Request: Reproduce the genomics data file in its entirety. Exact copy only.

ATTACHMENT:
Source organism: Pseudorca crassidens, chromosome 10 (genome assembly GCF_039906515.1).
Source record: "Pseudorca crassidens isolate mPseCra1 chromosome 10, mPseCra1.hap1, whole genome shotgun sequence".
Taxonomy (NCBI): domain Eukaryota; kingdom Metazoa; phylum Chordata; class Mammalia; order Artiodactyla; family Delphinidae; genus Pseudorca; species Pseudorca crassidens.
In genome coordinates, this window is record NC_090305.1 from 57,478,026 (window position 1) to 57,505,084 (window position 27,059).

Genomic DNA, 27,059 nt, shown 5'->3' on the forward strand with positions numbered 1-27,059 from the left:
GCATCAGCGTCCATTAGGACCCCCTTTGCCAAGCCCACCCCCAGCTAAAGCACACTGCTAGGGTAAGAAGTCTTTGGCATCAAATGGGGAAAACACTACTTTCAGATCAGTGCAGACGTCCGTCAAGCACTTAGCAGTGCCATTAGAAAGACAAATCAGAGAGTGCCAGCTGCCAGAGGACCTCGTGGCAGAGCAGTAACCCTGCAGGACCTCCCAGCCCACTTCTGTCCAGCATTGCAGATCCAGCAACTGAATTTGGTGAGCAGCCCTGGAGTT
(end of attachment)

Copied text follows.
Source organism: Pseudorca crassidens, chromosome 10 (genome assembly GCF_039906515.1).
Source record: "Pseudorca crassidens isolate mPseCra1 chromosome 10, mPseCra1.hap1, whole genome shotgun sequence".
Taxonomy (NCBI): domain Eukaryota; kingdom Metazoa; phylum Chordata; class Mammalia; order Artiodactyla; family Delphinidae; genus Pseudorca; species Pseudorca crassidens.
In genome coordinates, this window is record NC_090305.1 from 57,478,026 (window position 1) to 57,505,084 (window position 27,059).

Genomic DNA, 27,059 nt, shown 5'->3' on the forward strand with positions numbered 1-27,059 from the left:
GCATCAGCGTCCATTAGGACCCCCTTTGCCAAGCCCACCCCCAGCTAAAGCACACTGCTAGGGTAAGAAGTCTTTGGCATCAAATGGGGAAAACACTACTTTCAGATCAGTGCAGACGTCCGTCAAGCACTTAGCAGTGCCATTAGAAAGACAAATCAGAGAGTGCCAGCTGCCAGAGGACCTCGTGGCAGAGCAGTAACCCTGCAGGACCTCCCAGCCCACTTCTGTCCAGCATTGCAGATCCAGCAACTGAATTTGGTGAGCAGCCCTGGAGTT